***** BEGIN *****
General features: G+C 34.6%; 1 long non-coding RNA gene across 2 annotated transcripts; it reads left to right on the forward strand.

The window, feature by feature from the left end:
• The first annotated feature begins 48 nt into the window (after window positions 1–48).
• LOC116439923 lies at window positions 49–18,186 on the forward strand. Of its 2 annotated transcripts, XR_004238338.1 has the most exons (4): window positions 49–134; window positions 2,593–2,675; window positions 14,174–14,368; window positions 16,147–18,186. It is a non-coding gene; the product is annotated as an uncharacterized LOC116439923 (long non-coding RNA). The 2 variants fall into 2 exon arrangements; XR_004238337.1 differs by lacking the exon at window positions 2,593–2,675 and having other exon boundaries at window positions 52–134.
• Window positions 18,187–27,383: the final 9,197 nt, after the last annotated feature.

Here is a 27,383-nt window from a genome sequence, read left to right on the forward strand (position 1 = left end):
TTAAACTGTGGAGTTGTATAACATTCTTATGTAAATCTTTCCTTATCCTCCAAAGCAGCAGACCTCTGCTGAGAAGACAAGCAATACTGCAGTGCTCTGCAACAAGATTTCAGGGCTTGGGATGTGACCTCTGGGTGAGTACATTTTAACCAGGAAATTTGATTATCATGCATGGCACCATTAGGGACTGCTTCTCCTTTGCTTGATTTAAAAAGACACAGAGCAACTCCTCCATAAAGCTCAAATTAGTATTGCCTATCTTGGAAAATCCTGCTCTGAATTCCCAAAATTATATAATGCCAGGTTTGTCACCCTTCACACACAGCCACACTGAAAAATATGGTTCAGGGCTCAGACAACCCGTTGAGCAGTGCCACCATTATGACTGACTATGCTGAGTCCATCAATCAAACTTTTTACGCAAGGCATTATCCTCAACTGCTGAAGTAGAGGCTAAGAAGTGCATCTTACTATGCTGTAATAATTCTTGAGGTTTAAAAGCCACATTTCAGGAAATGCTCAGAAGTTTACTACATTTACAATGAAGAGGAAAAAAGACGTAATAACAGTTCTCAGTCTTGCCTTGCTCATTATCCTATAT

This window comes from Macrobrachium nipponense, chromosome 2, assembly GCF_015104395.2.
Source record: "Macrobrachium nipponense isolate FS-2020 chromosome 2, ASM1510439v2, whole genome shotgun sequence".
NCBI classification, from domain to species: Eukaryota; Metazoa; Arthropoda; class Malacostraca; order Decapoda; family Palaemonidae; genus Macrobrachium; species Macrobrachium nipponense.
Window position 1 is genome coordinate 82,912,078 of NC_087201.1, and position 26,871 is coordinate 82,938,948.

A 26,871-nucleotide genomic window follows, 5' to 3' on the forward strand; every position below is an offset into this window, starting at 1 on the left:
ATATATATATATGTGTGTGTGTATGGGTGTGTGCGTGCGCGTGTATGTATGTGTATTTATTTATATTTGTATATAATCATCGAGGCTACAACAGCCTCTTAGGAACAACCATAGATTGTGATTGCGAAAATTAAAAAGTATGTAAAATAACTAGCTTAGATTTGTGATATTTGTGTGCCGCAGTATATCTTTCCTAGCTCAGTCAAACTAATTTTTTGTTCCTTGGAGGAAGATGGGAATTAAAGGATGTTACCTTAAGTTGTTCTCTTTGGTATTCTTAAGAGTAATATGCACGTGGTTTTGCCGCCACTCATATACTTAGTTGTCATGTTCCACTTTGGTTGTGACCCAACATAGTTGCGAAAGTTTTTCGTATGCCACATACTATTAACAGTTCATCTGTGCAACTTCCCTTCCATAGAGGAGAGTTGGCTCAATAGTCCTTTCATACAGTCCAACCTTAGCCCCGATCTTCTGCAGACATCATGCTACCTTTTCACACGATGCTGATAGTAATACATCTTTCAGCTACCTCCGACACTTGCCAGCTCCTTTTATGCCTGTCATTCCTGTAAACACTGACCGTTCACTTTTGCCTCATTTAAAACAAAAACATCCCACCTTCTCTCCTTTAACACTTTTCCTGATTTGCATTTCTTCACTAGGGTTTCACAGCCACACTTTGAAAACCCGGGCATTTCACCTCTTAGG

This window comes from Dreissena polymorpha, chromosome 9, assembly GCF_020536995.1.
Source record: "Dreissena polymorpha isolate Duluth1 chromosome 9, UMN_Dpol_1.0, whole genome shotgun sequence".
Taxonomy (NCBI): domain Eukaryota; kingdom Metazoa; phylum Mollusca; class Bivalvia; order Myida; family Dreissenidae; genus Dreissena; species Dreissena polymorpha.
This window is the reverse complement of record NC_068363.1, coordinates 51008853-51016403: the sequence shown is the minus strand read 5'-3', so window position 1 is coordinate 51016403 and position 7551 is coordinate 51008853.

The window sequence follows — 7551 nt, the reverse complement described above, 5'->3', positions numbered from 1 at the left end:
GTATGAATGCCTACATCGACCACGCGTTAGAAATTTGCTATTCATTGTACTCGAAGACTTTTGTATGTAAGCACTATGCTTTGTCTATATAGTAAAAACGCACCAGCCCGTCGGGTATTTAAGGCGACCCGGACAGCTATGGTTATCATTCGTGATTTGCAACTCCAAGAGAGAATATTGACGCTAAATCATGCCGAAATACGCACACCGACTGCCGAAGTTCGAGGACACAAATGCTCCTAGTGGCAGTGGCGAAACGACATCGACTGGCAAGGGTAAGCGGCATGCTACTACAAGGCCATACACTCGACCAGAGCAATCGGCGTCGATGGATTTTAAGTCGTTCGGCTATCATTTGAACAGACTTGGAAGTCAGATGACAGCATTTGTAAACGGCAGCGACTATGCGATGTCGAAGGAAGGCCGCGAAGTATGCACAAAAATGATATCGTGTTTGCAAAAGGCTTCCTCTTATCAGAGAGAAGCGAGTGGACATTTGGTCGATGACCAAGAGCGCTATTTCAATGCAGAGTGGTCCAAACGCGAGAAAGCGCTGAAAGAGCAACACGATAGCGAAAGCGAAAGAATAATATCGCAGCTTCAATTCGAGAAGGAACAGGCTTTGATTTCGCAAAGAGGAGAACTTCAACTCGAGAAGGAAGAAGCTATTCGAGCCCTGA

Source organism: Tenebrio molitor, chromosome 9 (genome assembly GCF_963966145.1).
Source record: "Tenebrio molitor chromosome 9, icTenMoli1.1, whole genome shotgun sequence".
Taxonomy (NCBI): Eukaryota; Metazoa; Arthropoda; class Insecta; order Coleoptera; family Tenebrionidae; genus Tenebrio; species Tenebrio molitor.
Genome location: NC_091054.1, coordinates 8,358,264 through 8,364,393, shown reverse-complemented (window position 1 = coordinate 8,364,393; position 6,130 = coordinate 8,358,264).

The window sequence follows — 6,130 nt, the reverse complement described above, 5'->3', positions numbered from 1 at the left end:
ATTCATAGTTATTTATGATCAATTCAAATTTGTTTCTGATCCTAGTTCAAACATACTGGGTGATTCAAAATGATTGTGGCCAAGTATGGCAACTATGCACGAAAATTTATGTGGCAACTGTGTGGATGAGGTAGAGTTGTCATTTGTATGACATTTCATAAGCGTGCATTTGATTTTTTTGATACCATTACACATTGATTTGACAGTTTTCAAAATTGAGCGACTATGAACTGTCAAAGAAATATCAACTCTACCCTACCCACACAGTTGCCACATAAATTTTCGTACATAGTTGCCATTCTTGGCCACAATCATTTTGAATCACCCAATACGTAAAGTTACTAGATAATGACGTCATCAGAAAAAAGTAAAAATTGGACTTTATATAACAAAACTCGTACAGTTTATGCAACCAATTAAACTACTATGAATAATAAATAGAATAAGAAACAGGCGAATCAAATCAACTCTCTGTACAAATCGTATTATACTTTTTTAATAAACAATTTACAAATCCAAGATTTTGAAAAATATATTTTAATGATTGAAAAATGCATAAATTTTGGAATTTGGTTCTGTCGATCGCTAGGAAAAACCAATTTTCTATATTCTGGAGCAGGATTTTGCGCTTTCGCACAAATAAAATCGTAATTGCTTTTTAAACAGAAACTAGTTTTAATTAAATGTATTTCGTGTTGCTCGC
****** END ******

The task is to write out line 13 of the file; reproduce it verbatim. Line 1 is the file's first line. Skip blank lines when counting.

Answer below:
ATATATATATATGTGTGTGTGTATGGGTGTGTGCGTGCGCGTGTATGTATGTGTATTTATTTATATTTGTATATAATCATCGAGGCTACAACAGCCTCTTAGGAACAACCATAGATTGTGATTGCGAAAATTAAAAAGTATGTAAAATAACTAGCTTAGATTTGTGATATTTGTGTGCCGCAGTATATCTTTCCTAGCTCAGTCAAACTAATTTTTTGTTCCTTGGAGGAAGATGGGAATTAAAGGATGTTACCTTAAGTTGTTCTCTTTGGTATTCTTAAGAGTAATATGCACGTGGTTTTGCCGCCACTCATATACTTAGTTGTCATGTTCCACTTTGGTTGTGACCCAACATAGTTGCGAAAGTTTTTCGTATGCCACATACTATTAACAGTTCATCTGTGCAACTTCCCTTCCATAGAGGAGAGTTGGCTCAATAGTCCTTTCATACAGTCCAACCTTAGCCCCGATCTTCTGCAGACATCATGCTACCTTTTCACACGATGCTGATAGTAATACATCTTTCAGCTACCTCCGACACTTGCCAGCTCCTTTTATGCCTGTCATTCCTGTAAACACTGACCGTTCACTTTTGCCTCATTTAAAACAAAAACATCCCACCTTCTCTCCTTTAACACTTTTCCTGATTTGCATTTCTTCACTAGGGTTTCACAGCCACACTTTGAAAACCCGGGCATTTCACCTCTTAGG